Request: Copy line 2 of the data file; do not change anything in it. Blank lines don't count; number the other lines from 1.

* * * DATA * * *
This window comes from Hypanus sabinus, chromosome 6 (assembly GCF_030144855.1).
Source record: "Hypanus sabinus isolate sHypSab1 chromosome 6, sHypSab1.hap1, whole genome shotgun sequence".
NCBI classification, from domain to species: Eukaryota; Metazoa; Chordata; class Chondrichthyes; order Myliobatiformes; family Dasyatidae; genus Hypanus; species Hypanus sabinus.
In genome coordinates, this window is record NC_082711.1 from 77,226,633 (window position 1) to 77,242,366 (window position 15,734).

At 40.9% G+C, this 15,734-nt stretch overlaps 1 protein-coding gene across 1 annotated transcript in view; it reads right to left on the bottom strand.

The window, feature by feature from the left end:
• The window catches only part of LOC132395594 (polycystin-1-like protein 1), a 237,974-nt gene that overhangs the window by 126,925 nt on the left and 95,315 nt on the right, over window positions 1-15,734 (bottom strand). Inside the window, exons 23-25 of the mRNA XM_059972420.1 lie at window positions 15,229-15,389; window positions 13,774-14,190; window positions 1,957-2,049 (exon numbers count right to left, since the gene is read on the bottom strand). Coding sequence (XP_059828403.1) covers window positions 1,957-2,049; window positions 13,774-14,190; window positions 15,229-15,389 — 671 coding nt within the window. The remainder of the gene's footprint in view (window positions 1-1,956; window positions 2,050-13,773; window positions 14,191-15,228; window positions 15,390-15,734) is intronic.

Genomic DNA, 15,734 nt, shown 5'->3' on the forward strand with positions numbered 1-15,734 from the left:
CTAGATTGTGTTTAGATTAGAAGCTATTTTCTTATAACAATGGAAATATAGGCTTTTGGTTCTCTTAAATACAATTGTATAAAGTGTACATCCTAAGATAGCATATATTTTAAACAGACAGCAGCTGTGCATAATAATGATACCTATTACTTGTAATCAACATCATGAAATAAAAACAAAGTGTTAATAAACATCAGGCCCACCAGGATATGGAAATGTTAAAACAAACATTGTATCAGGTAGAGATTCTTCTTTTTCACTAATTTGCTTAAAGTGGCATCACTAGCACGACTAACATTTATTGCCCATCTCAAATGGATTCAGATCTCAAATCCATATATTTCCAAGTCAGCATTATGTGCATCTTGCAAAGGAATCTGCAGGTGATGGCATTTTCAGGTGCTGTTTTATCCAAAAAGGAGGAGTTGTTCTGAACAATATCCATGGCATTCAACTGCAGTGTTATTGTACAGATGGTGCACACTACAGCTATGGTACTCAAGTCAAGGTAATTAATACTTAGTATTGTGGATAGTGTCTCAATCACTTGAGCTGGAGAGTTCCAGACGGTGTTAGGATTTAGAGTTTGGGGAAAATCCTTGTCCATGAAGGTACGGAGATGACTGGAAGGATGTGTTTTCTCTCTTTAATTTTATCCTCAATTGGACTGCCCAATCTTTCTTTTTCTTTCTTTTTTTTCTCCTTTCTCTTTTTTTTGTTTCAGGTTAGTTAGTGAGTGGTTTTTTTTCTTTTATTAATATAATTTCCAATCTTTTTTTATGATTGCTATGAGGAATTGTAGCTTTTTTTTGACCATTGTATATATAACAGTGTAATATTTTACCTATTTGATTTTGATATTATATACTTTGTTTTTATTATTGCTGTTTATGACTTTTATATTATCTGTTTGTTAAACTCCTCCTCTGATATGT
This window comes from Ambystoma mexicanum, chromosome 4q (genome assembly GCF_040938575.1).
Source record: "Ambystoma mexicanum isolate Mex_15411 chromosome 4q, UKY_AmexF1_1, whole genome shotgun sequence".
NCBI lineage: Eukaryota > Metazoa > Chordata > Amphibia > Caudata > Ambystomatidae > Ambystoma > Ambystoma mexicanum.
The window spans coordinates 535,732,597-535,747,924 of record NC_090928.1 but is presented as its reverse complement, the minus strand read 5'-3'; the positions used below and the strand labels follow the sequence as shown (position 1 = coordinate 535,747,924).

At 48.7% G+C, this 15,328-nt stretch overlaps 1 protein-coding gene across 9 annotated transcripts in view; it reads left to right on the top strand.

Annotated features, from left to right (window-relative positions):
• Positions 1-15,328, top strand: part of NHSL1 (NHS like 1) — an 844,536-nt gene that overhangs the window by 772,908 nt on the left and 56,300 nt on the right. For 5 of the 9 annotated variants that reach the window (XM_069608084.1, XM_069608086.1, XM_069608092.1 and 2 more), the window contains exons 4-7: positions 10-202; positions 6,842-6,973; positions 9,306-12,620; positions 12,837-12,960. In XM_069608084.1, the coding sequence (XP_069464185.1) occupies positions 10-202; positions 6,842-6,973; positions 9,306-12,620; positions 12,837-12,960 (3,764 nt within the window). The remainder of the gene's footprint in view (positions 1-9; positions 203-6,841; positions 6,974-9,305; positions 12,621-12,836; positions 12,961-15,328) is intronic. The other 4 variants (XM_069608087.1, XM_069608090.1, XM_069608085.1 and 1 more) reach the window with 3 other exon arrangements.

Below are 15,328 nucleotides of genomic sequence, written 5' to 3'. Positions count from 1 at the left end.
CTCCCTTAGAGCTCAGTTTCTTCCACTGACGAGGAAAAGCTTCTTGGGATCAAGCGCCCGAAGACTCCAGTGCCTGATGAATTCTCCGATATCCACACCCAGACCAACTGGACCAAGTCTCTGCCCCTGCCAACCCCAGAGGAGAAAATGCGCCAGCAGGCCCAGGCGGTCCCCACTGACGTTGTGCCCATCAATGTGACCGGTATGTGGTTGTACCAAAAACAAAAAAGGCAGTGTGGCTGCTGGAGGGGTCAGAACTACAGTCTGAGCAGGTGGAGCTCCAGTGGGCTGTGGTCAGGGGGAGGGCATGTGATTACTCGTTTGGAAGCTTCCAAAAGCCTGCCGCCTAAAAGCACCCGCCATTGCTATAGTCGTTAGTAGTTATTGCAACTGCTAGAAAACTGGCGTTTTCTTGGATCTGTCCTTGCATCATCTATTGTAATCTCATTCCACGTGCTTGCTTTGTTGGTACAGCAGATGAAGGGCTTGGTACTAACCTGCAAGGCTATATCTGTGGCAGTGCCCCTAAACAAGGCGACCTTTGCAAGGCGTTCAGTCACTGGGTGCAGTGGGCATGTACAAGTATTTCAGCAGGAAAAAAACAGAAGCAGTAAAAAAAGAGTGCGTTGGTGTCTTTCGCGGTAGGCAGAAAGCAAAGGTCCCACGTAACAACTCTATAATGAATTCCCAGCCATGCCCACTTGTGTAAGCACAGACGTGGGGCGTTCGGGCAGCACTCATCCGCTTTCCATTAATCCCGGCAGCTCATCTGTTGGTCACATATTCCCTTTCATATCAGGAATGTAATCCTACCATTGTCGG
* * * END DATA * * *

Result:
Source record: "Hypanus sabinus isolate sHypSab1 chromosome 6, sHypSab1.hap1, whole genome shotgun sequence".